By Alex Matthews
A reptile mad has spent £30,000 rescuing crocodiles and other reptiles – enough to stop him buying a house with his fiancée.
Jordan Woodhead has spent the past seven years saving the stranded creatures and collecting more.
His parent’s back garden in Scarborough, North Yorks, is now home to over 40 reptiles, including five crocodiles, and more than 200 animals have moved through his makeshift rescue shelter.
He has built two sheds and a special enclosure to house all the beasts, and is about to finish building two more as the crocs grow.
With the food, heating and electricity bills, building costs for enclosures and tanks and he has spent well over £30,000 on his hobby.
Despite the money being enough to buy a house with or even marry cheerleader fiancée Jess, he says he would not change a thing to look after the animals.
Jordan, 23, said: “It’s a very obscure hobby. I don’t know of many other people with crocodiles in their back garden.
“But I really love these animals and I want to help as many of them as I can.
“I take in unwanted, mistreated and injured reptiles from all over the country. They have sometimes been confiscated, or have outgrown their old homes or been released into the wild.
“I currently keep five crocodiles and alligators, all in a specially built enclosure, and over 40 other reptiles. Some large and aggressive animals are staying with me permanently, and others I find new homes for when they are fit and healthy.
“In the seven years I have been taking in unwanted reptiles, I have looked after and found a home for over 200.
“I’ve definitely spent £30,000 or more. I was discussing it with my mum and she said, ‘You realise you could have had your own house?’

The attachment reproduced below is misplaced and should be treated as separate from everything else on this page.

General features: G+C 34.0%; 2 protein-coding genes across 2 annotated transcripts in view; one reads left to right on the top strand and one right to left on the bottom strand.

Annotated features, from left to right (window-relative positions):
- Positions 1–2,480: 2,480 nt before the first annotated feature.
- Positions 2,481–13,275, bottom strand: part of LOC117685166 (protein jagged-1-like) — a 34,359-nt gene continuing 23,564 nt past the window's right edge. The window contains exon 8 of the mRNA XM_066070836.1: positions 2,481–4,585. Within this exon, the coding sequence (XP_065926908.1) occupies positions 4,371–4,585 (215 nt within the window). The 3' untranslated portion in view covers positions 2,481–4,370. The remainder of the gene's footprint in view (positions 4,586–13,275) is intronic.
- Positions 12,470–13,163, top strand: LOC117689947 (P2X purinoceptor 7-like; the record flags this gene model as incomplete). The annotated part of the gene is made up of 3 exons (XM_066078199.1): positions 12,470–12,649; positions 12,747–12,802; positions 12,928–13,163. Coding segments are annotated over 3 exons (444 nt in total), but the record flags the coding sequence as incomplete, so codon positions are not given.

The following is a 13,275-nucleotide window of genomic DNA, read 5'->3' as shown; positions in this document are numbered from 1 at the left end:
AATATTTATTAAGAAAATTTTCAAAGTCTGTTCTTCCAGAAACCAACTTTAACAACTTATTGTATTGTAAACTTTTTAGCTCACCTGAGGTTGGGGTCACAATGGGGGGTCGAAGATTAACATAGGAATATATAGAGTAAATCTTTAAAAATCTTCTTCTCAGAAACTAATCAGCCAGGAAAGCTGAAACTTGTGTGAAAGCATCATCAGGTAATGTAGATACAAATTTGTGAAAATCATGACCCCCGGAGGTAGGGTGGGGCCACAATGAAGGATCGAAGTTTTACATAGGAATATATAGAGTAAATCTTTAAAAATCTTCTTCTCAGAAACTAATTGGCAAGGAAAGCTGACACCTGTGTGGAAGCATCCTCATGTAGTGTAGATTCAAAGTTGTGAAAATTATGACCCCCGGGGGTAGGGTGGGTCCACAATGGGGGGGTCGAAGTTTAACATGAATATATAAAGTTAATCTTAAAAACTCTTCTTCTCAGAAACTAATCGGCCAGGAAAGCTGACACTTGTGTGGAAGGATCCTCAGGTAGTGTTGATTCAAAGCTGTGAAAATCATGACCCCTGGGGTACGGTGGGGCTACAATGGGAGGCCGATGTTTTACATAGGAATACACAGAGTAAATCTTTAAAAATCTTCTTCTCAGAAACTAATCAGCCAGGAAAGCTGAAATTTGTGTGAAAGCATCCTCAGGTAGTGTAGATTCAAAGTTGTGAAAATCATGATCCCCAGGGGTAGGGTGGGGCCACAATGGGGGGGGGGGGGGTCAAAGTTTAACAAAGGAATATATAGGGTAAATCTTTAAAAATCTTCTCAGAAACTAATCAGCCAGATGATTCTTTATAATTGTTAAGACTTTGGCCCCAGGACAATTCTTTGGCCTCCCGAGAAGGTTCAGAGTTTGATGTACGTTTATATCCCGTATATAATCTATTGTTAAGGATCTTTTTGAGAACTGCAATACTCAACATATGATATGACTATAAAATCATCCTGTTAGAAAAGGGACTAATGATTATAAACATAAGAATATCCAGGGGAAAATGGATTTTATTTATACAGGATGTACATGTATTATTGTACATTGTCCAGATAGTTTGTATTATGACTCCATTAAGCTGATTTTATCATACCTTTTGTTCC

“It also makes it really hard to go on holiday. I can’t really just head off for a night or two as there is no one else to look after the reptiles.
“But I’d much rather have it this way.”
Jordan works a second job in his spare time to help fund his expensive hobby.
But despite all of the money, time and space in his parents’ garden he has poured into the project, he says he has no plans to slow down.
Also, despite not sharing his obsession for reptiles, he claims his fiancée Jess is completely supportive of what he does.
Jordan said: “Jess is extremely supportive of what I do. We met at the zoo where I work so she understands how important animals and doing what I do are to me.
“I’m really lucky that she puts up with me working extremely long hours but she always gives me support.
“Day to day it’s a case of checking temperatures, cleaning out and maintaining filters and enclosures. I get up between 4am and 5am everyday to get everything done before work. Typically there is around three hours work on average.
“She works very hard at her cheerleading and she founded Scarborough’s only competitive team, so she understands what it’s like.”
Jordan’s love of reptiles was sparked by a fascination with dinosaurs when he was younger.
He got his first animal, a bearded dragon, when he was just 10 years old and his interest in keeping them grew.
Six years later he decided to use his experience to help look after and rehome reptiles that people could no longer look after.
His love of animals has also spilled over into his day job. He works ten hours a day looking after penguins, sea turtles, otters and sharks as a keeper at Sea Life Scarborough.
Jordan said: “I have loved reptiles for as long as I can remember. My fascination definitely started with dinosaurs, and then when I realised the similarities between them and crocodiles, my interest in reptiles grew.
“I started off with just a few tanks but seven years ago started to take in more and more reptiles. I have now built two large sheds full of reptiles, as well as an enclosure
“I love working at the Sea Life centre. It’s an amazing job.
“Building the most recent enclosures has been four months of tough, hard labour before and after work. But they look very impressive and it will be worth it when they are completed.”
He plans to expand his hobby and turn his garden operation into a display for the public.
Jordan said: “In future I aim to build a permanent, public display of reptiles so I can continue doing what I do on a larger scale.
“I am also building a small, privately facility to breed critically endangered species of crocodiles with the future aim of increasing wild populations.
“One of the species I currently have and intend to breed is the critically endangered Siamese crocodile. There are less than 300 individuals of this species left in the wild.